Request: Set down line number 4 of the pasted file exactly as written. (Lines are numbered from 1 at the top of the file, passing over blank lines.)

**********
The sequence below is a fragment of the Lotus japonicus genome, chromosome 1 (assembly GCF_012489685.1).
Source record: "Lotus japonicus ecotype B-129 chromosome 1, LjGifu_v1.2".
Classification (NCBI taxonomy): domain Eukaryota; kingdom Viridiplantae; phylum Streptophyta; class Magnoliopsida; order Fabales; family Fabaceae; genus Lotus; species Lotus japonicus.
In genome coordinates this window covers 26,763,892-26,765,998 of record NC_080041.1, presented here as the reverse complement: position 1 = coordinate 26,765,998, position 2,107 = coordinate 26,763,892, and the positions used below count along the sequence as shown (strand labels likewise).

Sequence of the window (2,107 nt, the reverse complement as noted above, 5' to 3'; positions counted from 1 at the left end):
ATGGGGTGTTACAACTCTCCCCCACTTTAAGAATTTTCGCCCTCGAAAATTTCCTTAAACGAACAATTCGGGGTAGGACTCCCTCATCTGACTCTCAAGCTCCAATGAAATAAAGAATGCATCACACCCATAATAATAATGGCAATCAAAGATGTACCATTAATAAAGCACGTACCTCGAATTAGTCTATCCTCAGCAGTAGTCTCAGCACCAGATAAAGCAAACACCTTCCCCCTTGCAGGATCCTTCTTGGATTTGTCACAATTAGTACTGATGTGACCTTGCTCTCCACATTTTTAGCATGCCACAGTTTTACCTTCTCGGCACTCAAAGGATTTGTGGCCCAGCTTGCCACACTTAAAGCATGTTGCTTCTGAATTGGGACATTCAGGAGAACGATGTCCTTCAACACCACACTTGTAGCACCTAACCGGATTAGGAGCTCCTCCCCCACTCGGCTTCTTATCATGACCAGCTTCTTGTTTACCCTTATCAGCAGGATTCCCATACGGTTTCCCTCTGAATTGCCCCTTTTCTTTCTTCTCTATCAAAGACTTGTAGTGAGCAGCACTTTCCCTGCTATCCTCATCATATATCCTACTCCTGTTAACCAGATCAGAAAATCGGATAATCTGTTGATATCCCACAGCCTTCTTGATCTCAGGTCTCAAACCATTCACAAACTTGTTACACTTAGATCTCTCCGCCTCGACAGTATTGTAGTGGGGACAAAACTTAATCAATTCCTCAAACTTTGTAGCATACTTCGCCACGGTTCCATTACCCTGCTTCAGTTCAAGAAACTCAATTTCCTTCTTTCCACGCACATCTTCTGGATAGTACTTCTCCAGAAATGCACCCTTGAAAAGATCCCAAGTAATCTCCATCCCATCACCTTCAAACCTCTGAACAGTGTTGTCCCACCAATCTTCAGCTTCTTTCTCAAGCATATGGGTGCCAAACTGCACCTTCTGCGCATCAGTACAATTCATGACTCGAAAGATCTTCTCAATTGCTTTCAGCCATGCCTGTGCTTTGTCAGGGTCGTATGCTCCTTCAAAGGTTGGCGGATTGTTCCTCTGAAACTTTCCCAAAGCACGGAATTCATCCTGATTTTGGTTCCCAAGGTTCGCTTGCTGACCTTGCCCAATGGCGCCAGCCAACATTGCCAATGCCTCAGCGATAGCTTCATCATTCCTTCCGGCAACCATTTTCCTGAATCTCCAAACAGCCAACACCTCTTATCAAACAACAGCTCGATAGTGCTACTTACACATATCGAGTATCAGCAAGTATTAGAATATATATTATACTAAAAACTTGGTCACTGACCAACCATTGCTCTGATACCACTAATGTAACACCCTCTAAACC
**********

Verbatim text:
In genome coordinates this window covers 26,763,892-26,765,998 of record NC_080041.1, presented here as the reverse complement: position 1 = coordinate 26,765,998, position 2,107 = coordinate 26,763,892, and the positions used below count along the sequence as shown (strand labels likewise).